"* * * the Department will render to the Contractor a judgment in writing. This judgment shall be final and binding upon both parties to the contract unless the Contractor files within thirty (30) days of the date of said judgment a written notice of appeal with the Secretary of the Highway Commission. Subsequent to the filing of the notice of appeal, the claim will be pursued according to the Contractor's Claim Procedure adopted by the Highway Commission." (Emphasis added.)
[¶43.] The intent to settle the dispute without recourse to the courts (other than for fraud, lack of due process, etc.) is manifest, and appellee well knew it to be so when it entered into the agreement. Appellee has been in the business for a long time. This disputes resolution procedure is essentially the same as in other construction contracts. Abadou v. Trad, Alaska, 624 P.2d 287 (1981); G.L. Rugo & Sons, Inc. v. Town of Lexington, 338 Mass. 746, 157 N.E.2d 521 (1959); State Highway Department v. MacDougald Const. Co., 189 Ga. 490, 6 S.E.2d 570, 137 A.L.R. 520 (1939).
"With respect to claims arising under the typical government contract, the contractor has agreed in effect to convert what otherwise might be claims for breach of contract into claims for equitable adjustment. The changes clause, for example, permits the Government to make changes in contract specifications. Such changes are not breaches of contract. They do give rise to claims for equitable adjustments which the Government agrees to make, if the cost of performance is increased or the time for performance changed. But whether and to what extent an adjustment is required are questions to be answered by the methods provided in the contract itself. The contractor must present his claim to the contracting officer, whose decision is final unless appealed for final action * * *." (Emphasis added.) Crown Coat Front Co. v. United States, 386 U.S. 503, 511, 87 S. Ct. 1177, 1182, 18 L. Ed. 2d 256 (1967).
[¶44.] In speaking of dispute clauses, the United States Supreme Court said in United States v. Joseph A. Holpuch Co., 328 U.S. 234, 239, 66 S. Ct. 1000, 1003, 90 L. Ed. 1192 (1946), a dispute clause is
"something more than a dead letter to be revived only at the convenience or discretion of the contractor. It is a clear, unambiguous provision applicable at all times and binding on all parties to the contract. No court is justified in disregarding its letter or spirit. * * *" (Emphasis added.)
This "unjustified action" is now being taken by this court.
[¶45.] Should there be any question about the intent of the parties as expressed in the plain words of the contract, such intent is obvious from the contract as a whole and from the recognition that both an administrative trial and a judicial trial are a waste of state money. If the disputes clause is useless at any time the contractor decides to go to court, why have it? The highway department does have it. It was not intended to be a useless thing. Appellee and other contractors know that they are subject to it when they bid and when they enter into the contract. The intent of all parties is to use the disputes clause in a final fashion. The holding of the majority opinion makes use of the clause a waste of time. Eight or nine days were spent in the commission hearing alone. Although the intent was to have the clause mean something, the majority opinion completely disregards this manifest intent. The department might well do away with the clause and burden the court system with the problems intended by the parties to be handled under the clause.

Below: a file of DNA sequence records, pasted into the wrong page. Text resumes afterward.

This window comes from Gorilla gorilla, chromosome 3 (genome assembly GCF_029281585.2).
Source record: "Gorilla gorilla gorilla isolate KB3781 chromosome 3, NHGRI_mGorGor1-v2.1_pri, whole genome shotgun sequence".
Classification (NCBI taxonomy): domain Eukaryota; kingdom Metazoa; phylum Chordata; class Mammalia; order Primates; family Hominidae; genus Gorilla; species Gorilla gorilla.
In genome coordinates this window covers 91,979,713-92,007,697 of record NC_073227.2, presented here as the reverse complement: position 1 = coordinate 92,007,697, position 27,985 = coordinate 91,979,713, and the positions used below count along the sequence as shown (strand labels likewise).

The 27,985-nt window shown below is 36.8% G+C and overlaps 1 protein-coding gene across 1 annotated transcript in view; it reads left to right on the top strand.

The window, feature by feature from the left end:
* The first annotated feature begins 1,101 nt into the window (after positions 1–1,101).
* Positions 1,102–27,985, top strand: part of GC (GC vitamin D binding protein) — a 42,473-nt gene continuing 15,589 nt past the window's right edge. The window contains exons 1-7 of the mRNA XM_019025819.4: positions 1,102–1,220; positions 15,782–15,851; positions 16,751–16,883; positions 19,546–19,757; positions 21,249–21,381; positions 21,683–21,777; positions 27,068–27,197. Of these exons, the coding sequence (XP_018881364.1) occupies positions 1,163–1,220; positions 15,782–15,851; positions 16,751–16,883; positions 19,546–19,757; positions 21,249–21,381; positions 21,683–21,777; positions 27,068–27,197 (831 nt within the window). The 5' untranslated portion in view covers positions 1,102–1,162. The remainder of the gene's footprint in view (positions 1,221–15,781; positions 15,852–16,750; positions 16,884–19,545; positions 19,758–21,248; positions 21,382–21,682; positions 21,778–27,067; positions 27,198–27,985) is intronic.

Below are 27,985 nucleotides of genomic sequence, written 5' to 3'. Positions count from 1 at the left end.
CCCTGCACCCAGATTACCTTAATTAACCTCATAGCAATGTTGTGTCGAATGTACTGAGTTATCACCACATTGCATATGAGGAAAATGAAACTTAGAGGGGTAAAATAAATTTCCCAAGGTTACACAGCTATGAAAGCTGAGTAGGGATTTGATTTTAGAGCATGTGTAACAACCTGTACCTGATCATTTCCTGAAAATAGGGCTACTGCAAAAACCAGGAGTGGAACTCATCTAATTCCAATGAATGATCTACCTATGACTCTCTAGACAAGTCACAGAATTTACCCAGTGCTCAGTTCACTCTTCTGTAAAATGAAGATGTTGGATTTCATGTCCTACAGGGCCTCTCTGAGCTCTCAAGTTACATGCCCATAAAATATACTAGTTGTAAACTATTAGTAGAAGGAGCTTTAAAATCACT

[¶46.] If there is any doubt as to the intent, it should be resolved in favor of arbitrability. Oil, Chemical and Atomic Workers International Union, Local 2-124 v. American Oil Company, 528 F.2d 252, 254 (10th Cir. 1976). There is a national policy that doubts should be resolved in favor of arbitration, and parties should not be required to litigate disputes which are subject to arbitration. American National Bank of Denver v. Cheyenne Housing Authority, Wyo., 562 P.2d 1017, 1020 (1977).
"`* * * It is true that the intention of parties to submit their contractual disputes to final determination outside the courts should be made manifest by plain language. [Citation.] But this does not mean that hostility to such provisions can justify blindness to a plain intent of parties to adopt this method for settlement of their disputes. Nor should such an agreement of parties be frustrated by judicial "interpretation" of contracts. If parties competent to decide for themselves are to be deprived of the privilege of making such anticipatory provisions for settlement of disputes, this deprivation should come from the legislative branch of government.' * * *
"It seems clear that it is the `clear intent' of the parties that `any dispute concerning * * * this contract' should be decided by the Contracting Officer. * * * `* * * No court is justified in disregarding its letter or spirit. [The] [disputes clause] * * * creates a mechanism whereby adjustments may be made and errors corrected on an administrative level, thereby permitting the Government to mitigate or avoid large damage claims that might otherwise be created. * * * And in the absence of some clear evidence that the appeal procedure is inadequate or unavailable, that procedure must be pursued and exhausted before a contractor can be heard to complain in a court.' [Citation.]" (Emphasis added.) Moran Towing and Transportation Co. v. United States, 192 F. Supp. 855, 858, 859 (S.D.N.Y. 1960).
[¶47.] The trial court erred in not recognizing the disputes clause of the contract. The action should have been dismissed.1